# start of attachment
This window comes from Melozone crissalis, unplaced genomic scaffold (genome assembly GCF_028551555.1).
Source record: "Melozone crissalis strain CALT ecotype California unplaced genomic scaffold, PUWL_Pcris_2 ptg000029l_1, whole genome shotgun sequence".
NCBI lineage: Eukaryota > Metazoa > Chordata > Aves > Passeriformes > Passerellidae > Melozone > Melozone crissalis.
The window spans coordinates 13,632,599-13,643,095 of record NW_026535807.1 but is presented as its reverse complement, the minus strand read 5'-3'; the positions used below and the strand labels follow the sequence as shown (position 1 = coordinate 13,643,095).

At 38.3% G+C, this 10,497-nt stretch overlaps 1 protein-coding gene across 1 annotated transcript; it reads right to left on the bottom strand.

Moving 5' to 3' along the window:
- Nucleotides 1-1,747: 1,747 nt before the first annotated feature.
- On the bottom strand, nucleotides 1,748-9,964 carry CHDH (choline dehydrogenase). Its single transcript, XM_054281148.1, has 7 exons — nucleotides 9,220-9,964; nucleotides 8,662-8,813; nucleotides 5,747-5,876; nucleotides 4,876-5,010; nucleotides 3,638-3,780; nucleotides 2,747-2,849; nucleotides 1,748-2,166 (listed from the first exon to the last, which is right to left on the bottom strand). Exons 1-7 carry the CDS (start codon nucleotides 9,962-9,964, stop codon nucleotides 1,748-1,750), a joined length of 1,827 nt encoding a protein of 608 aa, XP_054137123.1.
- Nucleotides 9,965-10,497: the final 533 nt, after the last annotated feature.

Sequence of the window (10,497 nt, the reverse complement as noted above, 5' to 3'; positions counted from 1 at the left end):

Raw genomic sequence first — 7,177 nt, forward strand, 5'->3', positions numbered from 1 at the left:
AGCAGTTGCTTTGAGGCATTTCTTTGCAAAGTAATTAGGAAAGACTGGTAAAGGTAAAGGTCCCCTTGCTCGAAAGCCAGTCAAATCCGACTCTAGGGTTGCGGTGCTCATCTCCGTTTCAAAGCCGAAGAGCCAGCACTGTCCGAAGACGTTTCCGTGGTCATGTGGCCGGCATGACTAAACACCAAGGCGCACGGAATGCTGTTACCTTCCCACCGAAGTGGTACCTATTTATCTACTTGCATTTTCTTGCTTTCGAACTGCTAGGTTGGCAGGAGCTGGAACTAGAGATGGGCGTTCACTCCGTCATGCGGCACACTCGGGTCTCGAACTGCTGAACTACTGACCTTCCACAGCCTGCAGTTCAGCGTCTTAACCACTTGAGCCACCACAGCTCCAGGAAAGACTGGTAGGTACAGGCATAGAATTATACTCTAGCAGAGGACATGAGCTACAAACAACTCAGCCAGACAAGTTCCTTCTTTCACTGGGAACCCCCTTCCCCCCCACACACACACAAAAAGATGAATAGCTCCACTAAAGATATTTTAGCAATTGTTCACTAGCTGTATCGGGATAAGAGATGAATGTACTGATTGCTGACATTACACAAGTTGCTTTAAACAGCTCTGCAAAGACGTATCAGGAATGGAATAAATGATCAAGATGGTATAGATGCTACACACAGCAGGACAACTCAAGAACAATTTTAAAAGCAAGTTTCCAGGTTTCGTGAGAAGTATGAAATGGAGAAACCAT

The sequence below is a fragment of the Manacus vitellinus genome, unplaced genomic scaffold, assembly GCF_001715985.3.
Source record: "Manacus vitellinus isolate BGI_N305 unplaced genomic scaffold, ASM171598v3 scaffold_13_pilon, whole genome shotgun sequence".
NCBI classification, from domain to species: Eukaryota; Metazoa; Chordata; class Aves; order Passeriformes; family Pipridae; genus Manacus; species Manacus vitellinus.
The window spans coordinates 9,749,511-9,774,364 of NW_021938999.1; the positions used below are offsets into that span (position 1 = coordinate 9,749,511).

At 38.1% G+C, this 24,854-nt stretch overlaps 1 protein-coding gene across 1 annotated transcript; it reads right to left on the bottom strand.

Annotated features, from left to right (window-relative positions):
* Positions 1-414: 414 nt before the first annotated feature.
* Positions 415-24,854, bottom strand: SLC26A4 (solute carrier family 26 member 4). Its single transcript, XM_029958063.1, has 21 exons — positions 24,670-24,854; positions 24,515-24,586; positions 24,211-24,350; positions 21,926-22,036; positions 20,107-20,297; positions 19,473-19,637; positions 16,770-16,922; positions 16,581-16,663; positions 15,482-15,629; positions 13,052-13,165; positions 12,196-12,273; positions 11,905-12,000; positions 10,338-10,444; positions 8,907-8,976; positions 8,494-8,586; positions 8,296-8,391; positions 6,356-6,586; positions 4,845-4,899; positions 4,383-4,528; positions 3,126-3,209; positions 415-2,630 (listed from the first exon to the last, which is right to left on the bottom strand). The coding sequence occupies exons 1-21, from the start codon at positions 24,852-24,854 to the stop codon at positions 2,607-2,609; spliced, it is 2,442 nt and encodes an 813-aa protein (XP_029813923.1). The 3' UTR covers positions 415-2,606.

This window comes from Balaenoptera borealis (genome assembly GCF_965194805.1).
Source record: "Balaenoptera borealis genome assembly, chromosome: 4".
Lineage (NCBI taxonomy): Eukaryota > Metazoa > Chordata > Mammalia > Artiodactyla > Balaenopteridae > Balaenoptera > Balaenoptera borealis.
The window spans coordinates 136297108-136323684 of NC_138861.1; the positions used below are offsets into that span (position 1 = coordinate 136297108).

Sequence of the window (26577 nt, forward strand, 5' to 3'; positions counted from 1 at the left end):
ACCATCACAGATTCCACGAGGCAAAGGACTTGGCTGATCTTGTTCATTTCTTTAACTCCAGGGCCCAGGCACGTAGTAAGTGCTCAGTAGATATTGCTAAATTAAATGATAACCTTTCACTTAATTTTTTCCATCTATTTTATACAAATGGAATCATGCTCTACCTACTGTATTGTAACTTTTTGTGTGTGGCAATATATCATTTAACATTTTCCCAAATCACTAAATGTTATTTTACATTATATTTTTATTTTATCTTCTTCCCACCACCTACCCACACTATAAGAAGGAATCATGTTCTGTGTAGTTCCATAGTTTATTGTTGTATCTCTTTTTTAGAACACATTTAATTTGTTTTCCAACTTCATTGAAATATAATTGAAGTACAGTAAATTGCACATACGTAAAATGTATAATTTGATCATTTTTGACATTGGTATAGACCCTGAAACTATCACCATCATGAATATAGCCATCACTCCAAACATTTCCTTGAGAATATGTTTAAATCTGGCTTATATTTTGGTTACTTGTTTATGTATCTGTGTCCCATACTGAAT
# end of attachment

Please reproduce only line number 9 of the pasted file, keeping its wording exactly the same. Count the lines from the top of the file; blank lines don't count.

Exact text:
- Nucleotides 9,965-10,497: the final 533 nt, after the last annotated feature.